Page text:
I and Thou

Close Relationships

Some Topics

Marriage

One of the features of a modern, liberal society is the acceptance of “love” as the legitimate basis of short and long relationships. While falling in love has always been a feature of the human experience, spontaneous pair bonds have not always been the basis for marriage.

We can assume that for thousands of years, a marriage was a private contract between two families with the endorsement of the local community. Marriage rites are found in every community. Parents in many countries continue to arrange the marriages of their children. Arranged marriages are based on the needs of the family and community rather than the desires of the individuals who become married.

Even with the elevation of love to a higher status, there is an ongoing conflict between individual desires and group control. Experienced parents will know that the bonding energy of love is as brief as it is intense and will express appropriate concern when their son or daughter chooses a lover who lacks evidence of long term compatibility. Wise parents will also know the hazards of interfering with a love bond and may attempt to make the best of a bad situation, ready to rescue their child when the marriage fails.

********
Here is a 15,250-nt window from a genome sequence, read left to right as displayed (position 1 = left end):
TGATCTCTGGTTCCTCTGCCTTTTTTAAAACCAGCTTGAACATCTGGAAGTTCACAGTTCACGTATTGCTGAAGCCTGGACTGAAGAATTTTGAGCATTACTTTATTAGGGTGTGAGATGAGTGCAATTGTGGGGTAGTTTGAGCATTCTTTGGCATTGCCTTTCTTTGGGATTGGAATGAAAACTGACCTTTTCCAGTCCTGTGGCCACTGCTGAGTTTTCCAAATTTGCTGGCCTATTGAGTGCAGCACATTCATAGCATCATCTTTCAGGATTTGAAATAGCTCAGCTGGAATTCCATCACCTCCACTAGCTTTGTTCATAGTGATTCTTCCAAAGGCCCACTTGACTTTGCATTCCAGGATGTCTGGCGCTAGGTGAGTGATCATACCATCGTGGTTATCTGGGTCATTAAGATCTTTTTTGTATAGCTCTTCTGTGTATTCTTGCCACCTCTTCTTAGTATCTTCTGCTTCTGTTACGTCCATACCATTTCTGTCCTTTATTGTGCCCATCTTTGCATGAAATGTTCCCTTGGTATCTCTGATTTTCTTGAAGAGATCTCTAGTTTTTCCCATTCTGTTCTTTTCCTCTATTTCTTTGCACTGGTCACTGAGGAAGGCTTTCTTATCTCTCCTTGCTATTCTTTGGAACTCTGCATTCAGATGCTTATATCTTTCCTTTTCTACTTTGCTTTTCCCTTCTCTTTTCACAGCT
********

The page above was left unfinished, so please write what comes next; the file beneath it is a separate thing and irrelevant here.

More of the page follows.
In Europe, the Roman Catholic Church prevailed in the marriage business as a third party that validated marriage contracts and performed ceremonies. By 1215, the Roman church claimed a marriage monopoly. In early settlements in US, state laws required legal registration of marriage but also viewed public cohabitation as sufficient evidence of “common law” marriage.

Some states in the 1920s attempted regulate who was allowed to marry whom and prohibited whites from marrying blacks and other ethnic persons. Governments relied on marriage licenses for census purposes and to distribute social benefits, health insurance and pension benefits. Social progress involved more personal determination with rights to fall in love, to live together with sexual privileges and to have children without a marriage license.

Close relationships were liberated more or less from church and state control. Coonz stated: “Today, however, possession of a marriage license tells us little about people’s interpersonal responsibilities. Half of all Americans aged 25 to 29 are unmarried, and many of them already have incurred obligations as partners, parents or both. Almost 40 percent of America’s children are born to unmarried parents. Meanwhile, more legally married people are in a second or third marriage; their obligations are spread among several households. Using the existence of a marriage license to determine when the state should protect interpersonal relationships is increasingly impractical. Society has already recognized this when it comes to children, who can no longer be denied inheritance rights, parental support or legal standing because their parents are not married.”